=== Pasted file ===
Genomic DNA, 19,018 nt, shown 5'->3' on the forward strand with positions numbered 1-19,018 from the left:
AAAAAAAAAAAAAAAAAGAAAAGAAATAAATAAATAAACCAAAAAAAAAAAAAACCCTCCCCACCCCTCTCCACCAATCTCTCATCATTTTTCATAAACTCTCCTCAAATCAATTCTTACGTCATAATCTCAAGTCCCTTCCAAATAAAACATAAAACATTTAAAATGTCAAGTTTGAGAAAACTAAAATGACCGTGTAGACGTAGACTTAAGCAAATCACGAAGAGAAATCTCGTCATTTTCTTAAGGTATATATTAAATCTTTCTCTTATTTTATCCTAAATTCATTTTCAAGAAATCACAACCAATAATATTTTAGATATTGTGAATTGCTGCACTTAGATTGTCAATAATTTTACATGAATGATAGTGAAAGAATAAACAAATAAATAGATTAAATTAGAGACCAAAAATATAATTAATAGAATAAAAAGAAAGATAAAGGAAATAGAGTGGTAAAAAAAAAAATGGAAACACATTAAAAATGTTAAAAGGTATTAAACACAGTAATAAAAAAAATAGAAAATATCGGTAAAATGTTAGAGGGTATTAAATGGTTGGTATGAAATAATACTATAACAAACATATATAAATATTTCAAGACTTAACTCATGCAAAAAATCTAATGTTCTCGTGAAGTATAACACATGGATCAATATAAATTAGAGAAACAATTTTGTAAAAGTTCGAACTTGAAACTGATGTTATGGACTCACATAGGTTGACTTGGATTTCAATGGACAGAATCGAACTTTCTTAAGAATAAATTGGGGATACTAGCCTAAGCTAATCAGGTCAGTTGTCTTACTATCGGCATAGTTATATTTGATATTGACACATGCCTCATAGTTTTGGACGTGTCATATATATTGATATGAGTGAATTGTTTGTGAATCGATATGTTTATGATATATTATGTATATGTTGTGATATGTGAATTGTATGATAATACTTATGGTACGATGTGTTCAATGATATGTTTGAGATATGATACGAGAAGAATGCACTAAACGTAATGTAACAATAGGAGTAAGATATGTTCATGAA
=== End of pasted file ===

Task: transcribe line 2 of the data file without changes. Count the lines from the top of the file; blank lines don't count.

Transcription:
AAAAAAAAAAAAAAAAAGAAAAGAAATAAATAAATAAACCAAAAAAAAAAAAAACCCTCCCCACCCCTCTCCACCAATCTCTCATCATTTTTCATAAACTCTCCTCAAATCAATTCTTACGTCATAATCTCAAGTCCCTTCCAAATAAAACATAAAACATTTAAAATGTCAAGTTTGAGAAAACTAAAATGACCGTGTAGACGTAGACTTAAGCAAATCACGAAGAGAAATCTCGTCATTTTCTTAAGGTATATATTAAATCTTTCTCTTATTTTATCCTAAATTCATTTTCAAGAAATCACAACCAATAATATTTTAGATATTGTGAATTGCTGCACTTAGATTGTCAATAATTTTACATGAATGATAGTGAAAGAATAAACAAATAAATAGATTAAATTAGAGACCAAAAATATAATTAATAGAATAAAAAGAAAGATAAAGGAAATAGAGTGGTAAAAAAAAAAATGGAAACACATTAAAAATGTTAAAAGGTATTAAACACAGTAATAAAAAAAATAGAAAATATCGGTAAAATGTTAGAGGGTATTAAATGGTTGGTATGAAATAATACTATAACAAACATATATAAATATTTCAAGACTTAACTCATGCAAAAAATCTAATGTTCTCGTGAAGTATAACACATGGATCAATATAAATTAGAGAAACAATTTTGTAAAAGTTCGAACTTGAAACTGATGTTATGGACTCACATAGGTTGACTTGGATTTCAATGGACAGAATCGAACTTTCTTAAGAATAAATTGGGGATACTAGCCTAAGCTAATCAGGTCAGTTGTCTTACTATCGGCATAGTTATATTTGATATTGACACATGCCTCATAGTTTTGGACGTGTCATATATATTGATATGAGTGAATTGTTTGTGAATCGATATGTTTATGATATATTATGTATATGTTGTGATATGTGAATTGTATGATAATACTTATGGTACGATGTGTTCAATGATATGTTTGAGATATGATACGAGAAGAATGCACTAAACGTAATGTAACAATAGGAGTAAGATATGTTCATGAA